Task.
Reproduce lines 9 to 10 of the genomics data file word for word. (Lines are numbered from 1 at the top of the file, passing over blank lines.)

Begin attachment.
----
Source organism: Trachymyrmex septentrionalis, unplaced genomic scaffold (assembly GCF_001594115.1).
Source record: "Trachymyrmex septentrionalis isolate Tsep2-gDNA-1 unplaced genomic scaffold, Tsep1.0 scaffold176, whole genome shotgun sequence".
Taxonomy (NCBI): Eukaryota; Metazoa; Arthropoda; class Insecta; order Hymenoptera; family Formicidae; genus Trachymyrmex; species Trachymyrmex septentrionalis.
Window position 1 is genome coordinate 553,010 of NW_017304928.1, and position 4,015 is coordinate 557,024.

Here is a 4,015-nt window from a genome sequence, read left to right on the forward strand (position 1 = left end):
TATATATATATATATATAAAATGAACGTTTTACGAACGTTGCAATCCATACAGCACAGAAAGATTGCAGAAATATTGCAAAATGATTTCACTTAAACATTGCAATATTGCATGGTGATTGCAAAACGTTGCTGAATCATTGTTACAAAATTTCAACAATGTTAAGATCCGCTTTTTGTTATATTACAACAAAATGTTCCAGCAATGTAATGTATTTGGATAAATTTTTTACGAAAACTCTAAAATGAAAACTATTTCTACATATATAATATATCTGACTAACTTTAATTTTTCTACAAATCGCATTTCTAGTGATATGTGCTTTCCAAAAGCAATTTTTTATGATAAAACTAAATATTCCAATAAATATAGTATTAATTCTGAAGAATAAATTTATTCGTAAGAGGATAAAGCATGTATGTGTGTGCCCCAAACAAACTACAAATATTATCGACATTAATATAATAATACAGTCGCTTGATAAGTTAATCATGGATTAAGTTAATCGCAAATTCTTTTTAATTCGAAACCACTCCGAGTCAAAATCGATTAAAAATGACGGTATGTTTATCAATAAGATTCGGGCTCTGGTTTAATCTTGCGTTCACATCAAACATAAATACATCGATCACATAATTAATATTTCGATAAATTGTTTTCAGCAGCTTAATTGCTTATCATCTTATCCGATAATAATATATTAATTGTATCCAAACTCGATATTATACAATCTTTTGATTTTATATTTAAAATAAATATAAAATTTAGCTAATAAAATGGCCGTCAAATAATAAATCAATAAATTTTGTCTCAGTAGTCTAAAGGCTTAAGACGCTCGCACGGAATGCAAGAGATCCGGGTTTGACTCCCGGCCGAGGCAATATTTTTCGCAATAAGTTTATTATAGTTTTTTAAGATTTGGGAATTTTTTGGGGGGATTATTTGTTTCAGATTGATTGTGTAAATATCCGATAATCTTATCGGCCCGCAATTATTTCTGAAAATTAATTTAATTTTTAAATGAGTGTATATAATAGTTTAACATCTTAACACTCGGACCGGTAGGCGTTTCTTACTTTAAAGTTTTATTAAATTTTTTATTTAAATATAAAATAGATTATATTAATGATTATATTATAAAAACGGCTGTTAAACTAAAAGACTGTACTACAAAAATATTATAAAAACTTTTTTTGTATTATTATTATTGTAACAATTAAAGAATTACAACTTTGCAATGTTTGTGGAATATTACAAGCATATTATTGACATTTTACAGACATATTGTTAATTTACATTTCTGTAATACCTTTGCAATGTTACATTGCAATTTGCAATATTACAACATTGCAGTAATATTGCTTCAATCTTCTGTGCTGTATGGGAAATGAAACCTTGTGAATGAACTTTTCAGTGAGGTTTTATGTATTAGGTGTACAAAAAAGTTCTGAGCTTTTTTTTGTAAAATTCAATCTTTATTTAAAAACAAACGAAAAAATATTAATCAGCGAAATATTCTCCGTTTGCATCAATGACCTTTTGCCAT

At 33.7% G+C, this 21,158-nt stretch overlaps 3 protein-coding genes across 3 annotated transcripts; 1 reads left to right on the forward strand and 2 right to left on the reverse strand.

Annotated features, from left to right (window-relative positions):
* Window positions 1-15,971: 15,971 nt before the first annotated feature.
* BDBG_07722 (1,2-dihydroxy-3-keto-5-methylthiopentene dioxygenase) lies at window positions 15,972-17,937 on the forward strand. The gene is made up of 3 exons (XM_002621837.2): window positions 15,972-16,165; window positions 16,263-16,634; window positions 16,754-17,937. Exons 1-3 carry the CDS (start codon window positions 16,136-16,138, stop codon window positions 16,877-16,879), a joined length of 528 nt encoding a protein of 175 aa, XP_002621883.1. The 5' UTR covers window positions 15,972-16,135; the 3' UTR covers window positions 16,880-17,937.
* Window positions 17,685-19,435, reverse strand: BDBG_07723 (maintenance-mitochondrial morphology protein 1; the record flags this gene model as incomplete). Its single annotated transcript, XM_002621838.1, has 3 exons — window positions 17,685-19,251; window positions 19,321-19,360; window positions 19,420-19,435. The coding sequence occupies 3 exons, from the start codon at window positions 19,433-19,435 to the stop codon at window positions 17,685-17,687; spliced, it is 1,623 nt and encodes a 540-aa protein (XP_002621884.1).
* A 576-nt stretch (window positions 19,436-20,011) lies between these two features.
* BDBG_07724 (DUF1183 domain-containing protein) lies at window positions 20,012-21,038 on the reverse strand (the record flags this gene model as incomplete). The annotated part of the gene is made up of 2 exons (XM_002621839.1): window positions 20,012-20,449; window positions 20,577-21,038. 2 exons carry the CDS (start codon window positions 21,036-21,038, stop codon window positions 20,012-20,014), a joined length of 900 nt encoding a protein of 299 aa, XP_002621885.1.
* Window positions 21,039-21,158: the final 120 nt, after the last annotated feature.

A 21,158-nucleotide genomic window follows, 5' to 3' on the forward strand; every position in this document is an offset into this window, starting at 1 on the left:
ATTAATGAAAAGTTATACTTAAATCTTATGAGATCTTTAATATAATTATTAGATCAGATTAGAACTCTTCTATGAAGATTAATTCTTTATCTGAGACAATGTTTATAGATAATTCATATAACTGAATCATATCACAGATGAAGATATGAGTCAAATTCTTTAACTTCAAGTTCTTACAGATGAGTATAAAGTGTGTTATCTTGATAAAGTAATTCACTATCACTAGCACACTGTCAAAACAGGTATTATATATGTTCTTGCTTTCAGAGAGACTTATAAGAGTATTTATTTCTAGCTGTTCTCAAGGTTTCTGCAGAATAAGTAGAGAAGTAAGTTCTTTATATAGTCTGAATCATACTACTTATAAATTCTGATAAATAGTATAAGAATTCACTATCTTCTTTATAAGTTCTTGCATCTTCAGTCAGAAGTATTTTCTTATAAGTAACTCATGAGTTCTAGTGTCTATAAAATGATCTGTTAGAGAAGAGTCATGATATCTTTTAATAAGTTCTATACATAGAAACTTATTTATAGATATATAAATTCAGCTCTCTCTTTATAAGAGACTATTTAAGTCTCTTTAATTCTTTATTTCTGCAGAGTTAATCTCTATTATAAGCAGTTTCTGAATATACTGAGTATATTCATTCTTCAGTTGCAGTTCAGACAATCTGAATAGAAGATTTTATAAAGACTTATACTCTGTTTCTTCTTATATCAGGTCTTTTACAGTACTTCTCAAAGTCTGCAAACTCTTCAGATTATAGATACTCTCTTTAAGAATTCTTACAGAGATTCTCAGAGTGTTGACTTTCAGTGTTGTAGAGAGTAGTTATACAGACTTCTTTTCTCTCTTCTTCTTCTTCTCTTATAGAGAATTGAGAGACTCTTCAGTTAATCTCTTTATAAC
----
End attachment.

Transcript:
* Window positions 1-15,971: 15,971 nt before the first annotated feature.
* BDBG_07722 (1,2-dihydroxy-3-keto-5-methylthiopentene dioxygenase) lies at window positions 15,972-17,937 on the forward strand. The gene is made up of 3 exons (XM_002621837.2): window positions 15,972-16,165; window positions 16,263-16,634; window positions 16,754-17,937. Exons 1-3 carry the CDS (start codon window positions 16,136-16,138, stop codon window positions 16,877-16,879), a joined length of 528 nt encoding a protein of 175 aa, XP_002621883.1. The 5' UTR covers window positions 15,972-16,135; the 3' UTR covers window positions 16,880-17,937.